October 8, 2018
The visit to the Buddha Petroglyphs at Tamgaly-Tas is a long somewhat bumpy and sometimes gentle ride across the Steppe and then down into the gorge for a leisurely stroll along the riverbank. The setting is peaceful and picturesque: rugged cliffs to the left and the river on the right. In the grasslands on the opposite shore, horses graze unperturbed and indifferent to our presence.
Legend has it that a caravan was moving to the river when an earthquake dislodged huge boulders that rolled into the water forming a river crossing. The pilgrims took it as a blessing from the gods.
The central rock of Tamgaly-Tas has an image of Arya Avalokitesvara Bodhisattva, the subject of the famous Buddhist mantra “Om Mani Padme Hum.” The inscription says, “I worship the holy Avalokiteshvara.” Other 4m high (13 ft) Buddha figures and golden inscriptions adorn the huge flat boulders that overlook the river.
Finding the 4000-year-old petroglyphs site is quite a different challenge. The ride is long and bumpy across the Steppe and then up the rocky track into the mountains. My driver is determined to continue to climb. But I decide for us that the road is becoming dangerous for our vehicle. I hop out of my seat and climb on foot.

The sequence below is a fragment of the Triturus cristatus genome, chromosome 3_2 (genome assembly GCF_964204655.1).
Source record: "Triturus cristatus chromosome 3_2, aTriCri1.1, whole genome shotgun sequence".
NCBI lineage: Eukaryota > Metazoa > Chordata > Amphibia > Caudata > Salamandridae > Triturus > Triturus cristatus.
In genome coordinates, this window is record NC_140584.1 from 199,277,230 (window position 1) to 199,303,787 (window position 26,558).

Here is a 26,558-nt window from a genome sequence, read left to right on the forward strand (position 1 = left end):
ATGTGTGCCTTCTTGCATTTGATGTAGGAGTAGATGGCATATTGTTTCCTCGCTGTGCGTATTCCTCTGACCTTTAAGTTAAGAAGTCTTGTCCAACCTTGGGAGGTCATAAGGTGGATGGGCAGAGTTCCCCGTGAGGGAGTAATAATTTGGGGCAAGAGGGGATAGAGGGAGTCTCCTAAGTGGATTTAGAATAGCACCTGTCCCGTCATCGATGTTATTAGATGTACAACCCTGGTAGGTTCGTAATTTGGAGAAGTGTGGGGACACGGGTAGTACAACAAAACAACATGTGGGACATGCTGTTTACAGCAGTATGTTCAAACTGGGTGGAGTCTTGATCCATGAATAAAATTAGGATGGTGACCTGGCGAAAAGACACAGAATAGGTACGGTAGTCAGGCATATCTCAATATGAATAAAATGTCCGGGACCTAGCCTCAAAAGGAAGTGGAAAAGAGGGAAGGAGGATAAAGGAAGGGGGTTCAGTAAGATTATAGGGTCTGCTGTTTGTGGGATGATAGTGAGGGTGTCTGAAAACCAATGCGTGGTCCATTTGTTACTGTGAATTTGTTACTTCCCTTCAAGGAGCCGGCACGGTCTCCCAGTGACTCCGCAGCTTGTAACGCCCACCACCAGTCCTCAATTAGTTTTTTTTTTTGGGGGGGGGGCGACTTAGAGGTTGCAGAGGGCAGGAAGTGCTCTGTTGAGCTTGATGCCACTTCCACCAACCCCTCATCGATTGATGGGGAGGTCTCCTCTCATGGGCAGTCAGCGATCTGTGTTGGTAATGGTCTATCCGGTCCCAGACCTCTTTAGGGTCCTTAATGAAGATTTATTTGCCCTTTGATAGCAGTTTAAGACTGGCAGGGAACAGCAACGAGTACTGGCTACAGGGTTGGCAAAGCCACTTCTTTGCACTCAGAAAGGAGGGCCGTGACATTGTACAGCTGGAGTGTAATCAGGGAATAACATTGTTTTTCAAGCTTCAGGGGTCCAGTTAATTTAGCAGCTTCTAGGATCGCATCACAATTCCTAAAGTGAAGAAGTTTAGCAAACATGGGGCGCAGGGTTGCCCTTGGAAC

There are no indications of any sort that petroglyphs can be found here. I continue to climb. The landscape is splendid, but still there is no sign of any rock carvings. How high shall I climb? The path under foot seems unclear. And where do I look?
I stop to take photos of the mountains. I consider heading back to the driver and my ride. OK, no petroglyphs today. Yet I must consider the one brutal fact. At my age, will I ever return to this spot? I continue to search. I continue to climb. The narrowing path is more brush than dirt.
And then, success. My eye catches something and then something else and then something more. I must veer off the path. I must look for large flat rocks. Of course! Where else would an artist choose to leave his contribution to eternity?
Let’s not get too dramatic. But, really, I am standing on the very spot that four thousand years ago, some fellow decided to engrave the image of an antelope or a sheep on the very rock I can touch now.
I touch the rock with reverence.
Mind you, I have stood at many ancient sites before. But for the first time I get a real appreciation for the enormity of time. Can I assume that long ago, Neolithic man roamed here? And then groups of Stone Age men? And then Iron Age men? And the artists of the Bronze Age? Here on the very path I now tread?
For centuries upon centuries successful nomadic and pastoralist cultures herded and bred cattle and domesticated the horse and created tools of flint and then iron and then bronze. They mined copper and zinc.
And four thousand years ago, the artists among them announced to us that they are here. With us today. High in the mountains.
We just need to look.